Honest and lively YA book reviews
My hairdresser and I have a strange relationship. I hate her, or rather I hate her work, and she charges me for this privilege. She refuses, point blank to give me what I want and it seems to cost me at least £120 every time I set foot in the salon. She makes me feel guilty for not taking care of my over-processed, over-bleached hair, subtly so as not to be blatantly rude to a customer but I hear that edge in her voice, that irritated, judgemental edge. And yet, I keep going back for more. Why?!! Who knows? Habit maybe, some deep rooted loyalty which I blame on my star sign. Leos are nothing if not loyal. But all I know is I'm never happy when I leave, my hair never looks how I imagined it would. Every six weeks I climb the stairs to the place (it's part of an office complex, downstairs from a psychologists clinic. One day I'm just gonna keep climbing and ask him why the hell I do the things I do) and I ask myself "Why am I back here? Why do I keep paying to be insulted and unsatisfied?!!
And so it is with Scott Westerfeld's Uglies series. I hated the first book. It was stupid and absurd. And yet, here I am again - reading and now reviewing book two, Pretties. And I can tell you my friends, just like my hair salon experience, coming back for more doesn't make it any better. In fact, in the case of Pretties it got worse!
Tally has learned nothing from her time spent dodging adults and betraying her friends in Uglies, and has only used these experiences to become even stupider (who knew that was possible?!!) and more irritating (and who knew that was possible?!!). When a main character is as grating and mind-numbingly dumb as Tally there's not much more that the plot can do to pick up the pieces. I mean, there's an attempt to make the story exciting and informative about "teen issues" but it all falls totally flat because I just want to punch Tally in the face. Repeatedly.
So the story goes that Tally is now pretty and air-headed following the operation to make her as such at the end of Uglies, in order for her to test the cure. She's of course forgotten her promise to do this and so there's a whole lotta to-ing and fro-ing of will she, won't she. She splits the cure with her boyfriend, Zane and nearly kills him in the process. There's a whole bit where she's wandering around the woods with (in her own words) a bunch of "savages". For, uhm .... Some reason. And then she ends up betraying the Smokies again. Urgh. It's all very samey.
It reads very much like a series of pictures glued together. Tally and the gang ice skating and falling into some exploding fireworks. Tally and the gang in a hot air balloon and leaping to, what you would think would be their certain death. Tally and the gang running around and trying to hide from the evil adults. Yawn. It doesn't hang together well and just gets very tedious, very quickly. It's all so wishy-washy. I wanted a little punch, a little spark. But to honest, the whole book might as well have been written in green crayon for all the sophistication it exhibits.
The most disappointing thing is that there is no character development from book one to book two. Pretties is full of exactly the same vacuous, empty-headed, brain-dead characters and goings-on as Uglies was. Literally nothing has moved on. We're left in precisely the same situation as before. So in fact, Pretties was a complete waste of my time. Tally learns nothing! I'm left to conclude that maybe Tally is incapable of learning. She's a complete fool, stumbling from one ridiculous situation to the next barely aware of which way up she is. She spends a lot of time simply following other people around. Does she know where she is?!! Does she even know what's happening?!! I came to the conclusion that no, Tally doesn't have a goddam idea what the hell is going on.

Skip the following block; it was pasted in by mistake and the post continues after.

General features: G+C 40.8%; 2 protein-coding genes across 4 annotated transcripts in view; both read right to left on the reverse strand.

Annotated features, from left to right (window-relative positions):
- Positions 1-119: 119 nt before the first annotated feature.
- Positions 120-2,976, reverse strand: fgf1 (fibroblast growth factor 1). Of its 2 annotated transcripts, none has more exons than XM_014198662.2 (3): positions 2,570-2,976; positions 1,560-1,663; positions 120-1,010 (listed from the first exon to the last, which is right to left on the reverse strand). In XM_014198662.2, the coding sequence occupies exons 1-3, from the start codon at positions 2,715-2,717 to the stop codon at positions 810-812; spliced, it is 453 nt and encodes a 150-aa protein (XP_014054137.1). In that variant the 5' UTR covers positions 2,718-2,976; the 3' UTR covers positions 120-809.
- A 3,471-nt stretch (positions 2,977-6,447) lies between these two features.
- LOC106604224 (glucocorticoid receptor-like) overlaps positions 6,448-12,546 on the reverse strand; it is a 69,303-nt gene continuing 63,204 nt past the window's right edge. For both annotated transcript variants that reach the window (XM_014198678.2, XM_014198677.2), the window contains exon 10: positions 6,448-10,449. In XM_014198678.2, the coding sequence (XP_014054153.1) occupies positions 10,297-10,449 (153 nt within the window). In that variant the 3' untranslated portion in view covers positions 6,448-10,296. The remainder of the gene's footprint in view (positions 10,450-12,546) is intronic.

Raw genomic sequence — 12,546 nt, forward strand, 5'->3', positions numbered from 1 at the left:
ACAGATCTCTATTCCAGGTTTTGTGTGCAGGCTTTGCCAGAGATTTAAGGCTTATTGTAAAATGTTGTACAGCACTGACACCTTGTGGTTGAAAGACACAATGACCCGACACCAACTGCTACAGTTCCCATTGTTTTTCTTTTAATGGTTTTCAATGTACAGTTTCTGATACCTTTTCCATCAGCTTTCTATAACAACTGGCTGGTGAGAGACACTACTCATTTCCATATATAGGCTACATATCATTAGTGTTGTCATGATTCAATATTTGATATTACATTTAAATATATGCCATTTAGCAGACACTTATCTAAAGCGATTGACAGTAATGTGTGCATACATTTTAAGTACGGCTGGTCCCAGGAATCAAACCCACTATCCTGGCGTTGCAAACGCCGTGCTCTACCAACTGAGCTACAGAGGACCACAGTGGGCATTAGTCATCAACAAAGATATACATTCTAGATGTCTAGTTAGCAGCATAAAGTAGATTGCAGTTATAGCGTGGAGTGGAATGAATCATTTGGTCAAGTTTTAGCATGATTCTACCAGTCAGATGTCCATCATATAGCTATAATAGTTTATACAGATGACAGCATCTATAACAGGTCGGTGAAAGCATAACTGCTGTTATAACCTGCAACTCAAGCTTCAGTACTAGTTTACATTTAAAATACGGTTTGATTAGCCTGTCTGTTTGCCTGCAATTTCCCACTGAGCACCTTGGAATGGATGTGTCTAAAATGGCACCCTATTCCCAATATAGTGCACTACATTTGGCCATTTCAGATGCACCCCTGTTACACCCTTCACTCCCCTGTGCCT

And to honest, I found myself a little lost at times. Particularly when it came to Westerfeld's ham fisted attempts to describe nano-technology. I appreciate his desire to keep it simple, to reach out to a wide audience, an audience who perhaps have little more than a passing interest or knowledge of science. But come on Mr Westerfeld. At least try and make it logical and sensical! His explanation for the nature of the cure for air-headedness is so painfully flawed. I read it over about three times and just couldn't make it work. No. Ridiculous. Why would you take the pill that releases an enzyme into your brain? Enzymes digest proteins. So answer me this my friends - why would you take a pill that was literally going to devour your brain expecting it to remove lesions?!! Like, what?!! And how is taking a second pill that destroys aforementioned enzymes going to help this situation when you take both pills at once?! All that will achieve is ..... Well, nothing. Aargh!
Please take it away! It's burning my eyes! Reading about repulsively stupid people, letting their dumb-ass friends down, taking absurd and unnecessary risks, all the while spouting crap incessantly is not my idea of an entertaining read. Please, for your sanity stay away from this dire series. I've learned my lesson. I promise you this time. This is it. No more Scott Westerfeld. Ever.
Yeah, yeah, yeah - It's supposed to be pop fiction, a relaxing read. But this will never be relaxing. Nothing this infuriating can be relaxing. There's nothing enjoyable about being forced to accompany brain-dead Tally on her silly little escapades. To be frank, I would rather have followed behind Shay. At least she had an original, creative and determined thought in her pretty head. Spending time with Tally is akin to spending time with a broom handle - pointless, violently boring and infinitely frustrating.
Over and out. I'm so done with this shit.